Frankly, they kind of have no choice. That's general idea Wooga studio head Henric Suuronen (pictured) seems to have put forward in an in-depth interview with Gamasutra. And it would be wise to listen--the Berlin, Germany-based Facebook game creator is third behind Zynga and EA (now that PopCap's numbers have been integrated), according to AppData.
During the interview, Suuronen gave Gamasutra a detailed explanation of where Facebook games have been, what it takes to create them from a design perspective and, most importantly, where they're going. Specifically speaking to social mechanics in Facebook games, Suuronen said to Gamasutra:
"Now moving four years forward, you have games like CityVille, Pioneer Trail from Zynga, Kabam games, Digital Chocolate games, and Zombie Lane -- great game -- and now Magic Land," Suuronen told Gamasutra. "So it has really evolved. So why would the progression stop here? So I think it will evolve, as it has done from four years ago with Jetman and Scrabulous and Tower Bloxx. So it will evolve again in the next years."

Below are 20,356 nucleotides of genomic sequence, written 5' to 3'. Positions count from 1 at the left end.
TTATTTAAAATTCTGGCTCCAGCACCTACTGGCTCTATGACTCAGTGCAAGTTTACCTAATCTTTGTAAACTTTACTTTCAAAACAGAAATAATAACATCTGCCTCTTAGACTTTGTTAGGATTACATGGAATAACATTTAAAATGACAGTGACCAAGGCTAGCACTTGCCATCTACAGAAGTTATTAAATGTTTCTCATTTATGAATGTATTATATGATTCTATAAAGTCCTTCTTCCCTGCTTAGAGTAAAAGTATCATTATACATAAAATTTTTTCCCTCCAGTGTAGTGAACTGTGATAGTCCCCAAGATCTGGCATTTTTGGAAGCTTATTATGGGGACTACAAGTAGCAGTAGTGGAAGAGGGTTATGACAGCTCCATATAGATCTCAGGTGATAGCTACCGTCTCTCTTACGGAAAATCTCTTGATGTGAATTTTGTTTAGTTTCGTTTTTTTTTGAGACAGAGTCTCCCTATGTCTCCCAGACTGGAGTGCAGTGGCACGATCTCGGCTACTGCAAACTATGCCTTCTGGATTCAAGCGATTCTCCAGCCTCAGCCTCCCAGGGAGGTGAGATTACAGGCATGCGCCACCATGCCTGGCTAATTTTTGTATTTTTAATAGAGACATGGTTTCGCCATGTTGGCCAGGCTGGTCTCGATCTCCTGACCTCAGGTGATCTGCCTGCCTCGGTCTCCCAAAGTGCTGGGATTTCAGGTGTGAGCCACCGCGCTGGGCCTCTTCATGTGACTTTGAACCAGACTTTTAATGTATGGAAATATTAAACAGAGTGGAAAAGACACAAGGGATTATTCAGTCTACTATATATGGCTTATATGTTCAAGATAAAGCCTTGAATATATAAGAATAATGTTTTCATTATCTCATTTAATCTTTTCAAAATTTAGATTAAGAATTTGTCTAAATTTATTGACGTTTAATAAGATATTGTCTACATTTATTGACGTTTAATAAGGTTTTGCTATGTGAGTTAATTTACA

The hit maker behind Diamond Dash recently released its seventh game on Facebook, Magic Land, which enjoys a healthy 3.4 million monthly players and over 330,000 daily players. According to Suuronen, Wooga's latest game had the most man hours thrown into it, a trend he seems to believe will continue. "The whole myth of the minimum viable product -- it's gone," Suuronen told Gamasutra. "It's something that you say to investors to sound cool."
Sure, Suuronen believes that players will eventually get tired of the standard social gaming mechanics of sharing gifts and helping asynchronously. However, the Wooga studio head also points out that the harsh reality of designing Facebook games to get players to pay up isn't going anywhere, and some traditional designers have trouble coming to grips with that.
Considering social games are expected to make $1 billion this year alone (and cash in even more from there), traditional designers and companies better wise up quick if they want to fit in the next big money machine. Read Suuronen's full interview with Gamasutra here, in which he predicts how you might be enticed to pay up in the future.
Do you agree that Facebook games can only grow into more robust entertainment options from here? Where would you like to see the industry go from today's CityVille's and other life simulators?